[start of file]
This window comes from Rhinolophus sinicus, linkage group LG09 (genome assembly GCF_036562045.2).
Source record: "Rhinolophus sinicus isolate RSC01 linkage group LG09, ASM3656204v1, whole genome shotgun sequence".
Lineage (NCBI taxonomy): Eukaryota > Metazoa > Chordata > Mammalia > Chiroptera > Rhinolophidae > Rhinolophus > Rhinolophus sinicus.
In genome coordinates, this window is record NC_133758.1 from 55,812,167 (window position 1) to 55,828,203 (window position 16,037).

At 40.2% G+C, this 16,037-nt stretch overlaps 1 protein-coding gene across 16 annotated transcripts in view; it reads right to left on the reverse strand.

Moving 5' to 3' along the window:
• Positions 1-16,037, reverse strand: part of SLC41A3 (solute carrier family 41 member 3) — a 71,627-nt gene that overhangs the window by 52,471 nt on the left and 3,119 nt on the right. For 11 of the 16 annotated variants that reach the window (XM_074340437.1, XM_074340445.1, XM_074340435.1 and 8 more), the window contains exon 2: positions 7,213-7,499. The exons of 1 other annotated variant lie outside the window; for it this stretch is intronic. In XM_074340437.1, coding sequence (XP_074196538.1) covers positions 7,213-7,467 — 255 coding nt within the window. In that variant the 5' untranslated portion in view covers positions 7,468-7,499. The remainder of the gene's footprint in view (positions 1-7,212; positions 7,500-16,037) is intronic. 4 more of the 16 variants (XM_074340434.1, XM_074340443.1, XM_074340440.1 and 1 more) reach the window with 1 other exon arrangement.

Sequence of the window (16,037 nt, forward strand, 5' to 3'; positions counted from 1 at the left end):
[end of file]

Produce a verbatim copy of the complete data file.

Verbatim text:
This window comes from Rhinolophus sinicus, linkage group LG09 (genome assembly GCF_036562045.2).
Source record: "Rhinolophus sinicus isolate RSC01 linkage group LG09, ASM3656204v1, whole genome shotgun sequence".
Lineage (NCBI taxonomy): Eukaryota > Metazoa > Chordata > Mammalia > Chiroptera > Rhinolophidae > Rhinolophus > Rhinolophus sinicus.
In genome coordinates, this window is record NC_133758.1 from 55,812,167 (window position 1) to 55,828,203 (window position 16,037).

At 40.2% G+C, this 16,037-nt stretch overlaps 1 protein-coding gene across 16 annotated transcripts in view; it reads right to left on the reverse strand.

Moving 5' to 3' along the window:
• Positions 1-16,037, reverse strand: part of SLC41A3 (solute carrier family 41 member 3) — a 71,627-nt gene that overhangs the window by 52,471 nt on the left and 3,119 nt on the right. For 11 of the 16 annotated variants that reach the window (XM_074340437.1, XM_074340445.1, XM_074340435.1 and 8 more), the window contains exon 2: positions 7,213-7,499. The exons of 1 other annotated variant lie outside the window; for it this stretch is intronic. In XM_074340437.1, coding sequence (XP_074196538.1) covers positions 7,213-7,467 — 255 coding nt within the window. In that variant the 5' untranslated portion in view covers positions 7,468-7,499. The remainder of the gene's footprint in view (positions 1-7,212; positions 7,500-16,037) is intronic. 4 more of the 16 variants (XM_074340434.1, XM_074340443.1, XM_074340440.1 and 1 more) reach the window with 1 other exon arrangement.

Sequence of the window (16,037 nt, forward strand, 5' to 3'; positions counted from 1 at the left end):